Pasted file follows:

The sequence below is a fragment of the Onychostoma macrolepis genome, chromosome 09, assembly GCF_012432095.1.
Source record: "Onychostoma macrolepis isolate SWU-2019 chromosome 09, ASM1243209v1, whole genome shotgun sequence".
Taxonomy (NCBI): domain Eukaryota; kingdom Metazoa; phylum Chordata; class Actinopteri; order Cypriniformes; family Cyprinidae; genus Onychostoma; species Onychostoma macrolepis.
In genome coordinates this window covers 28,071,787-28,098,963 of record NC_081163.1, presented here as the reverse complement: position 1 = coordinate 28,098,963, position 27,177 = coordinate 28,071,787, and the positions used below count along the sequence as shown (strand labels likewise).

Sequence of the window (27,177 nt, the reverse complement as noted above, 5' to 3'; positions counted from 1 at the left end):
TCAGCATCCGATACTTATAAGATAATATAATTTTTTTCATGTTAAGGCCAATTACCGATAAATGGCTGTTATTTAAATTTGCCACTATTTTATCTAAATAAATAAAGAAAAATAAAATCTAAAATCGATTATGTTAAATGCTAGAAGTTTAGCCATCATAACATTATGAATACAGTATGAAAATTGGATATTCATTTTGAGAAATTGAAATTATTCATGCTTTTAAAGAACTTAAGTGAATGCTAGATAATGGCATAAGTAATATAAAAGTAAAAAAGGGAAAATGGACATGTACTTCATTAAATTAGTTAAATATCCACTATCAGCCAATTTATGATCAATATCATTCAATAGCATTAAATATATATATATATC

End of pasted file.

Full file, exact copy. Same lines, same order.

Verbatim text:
The sequence below is a fragment of the Onychostoma macrolepis genome, chromosome 09, assembly GCF_012432095.1.
Source record: "Onychostoma macrolepis isolate SWU-2019 chromosome 09, ASM1243209v1, whole genome shotgun sequence".
Taxonomy (NCBI): domain Eukaryota; kingdom Metazoa; phylum Chordata; class Actinopteri; order Cypriniformes; family Cyprinidae; genus Onychostoma; species Onychostoma macrolepis.
In genome coordinates this window covers 28,071,787-28,098,963 of record NC_081163.1, presented here as the reverse complement: position 1 = coordinate 28,098,963, position 27,177 = coordinate 28,071,787, and the positions used below count along the sequence as shown (strand labels likewise).

Sequence of the window (27,177 nt, the reverse complement as noted above, 5' to 3'; positions counted from 1 at the left end):
TCAGCATCCGATACTTATAAGATAATATAATTTTTTTCATGTTAAGGCCAATTACCGATAAATGGCTGTTATTTAAATTTGCCACTATTTTATCTAAATAAATAAAGAAAAATAAAATCTAAAATCGATTATGTTAAATGCTAGAAGTTTAGCCATCATAACATTATGAATACAGTATGAAAATTGGATATTCATTTTGAGAAATTGAAATTATTCATGCTTTTAAAGAACTTAAGTGAATGCTAGATAATGGCATAAGTAATATAAAAGTAAAAAAGGGAAAATGGACATGTACTTCATTAAATTAGTTAAATATCCACTATCAGCCAATTTATGATCAATATCATTCAATAGCATTAAATATATATATATATC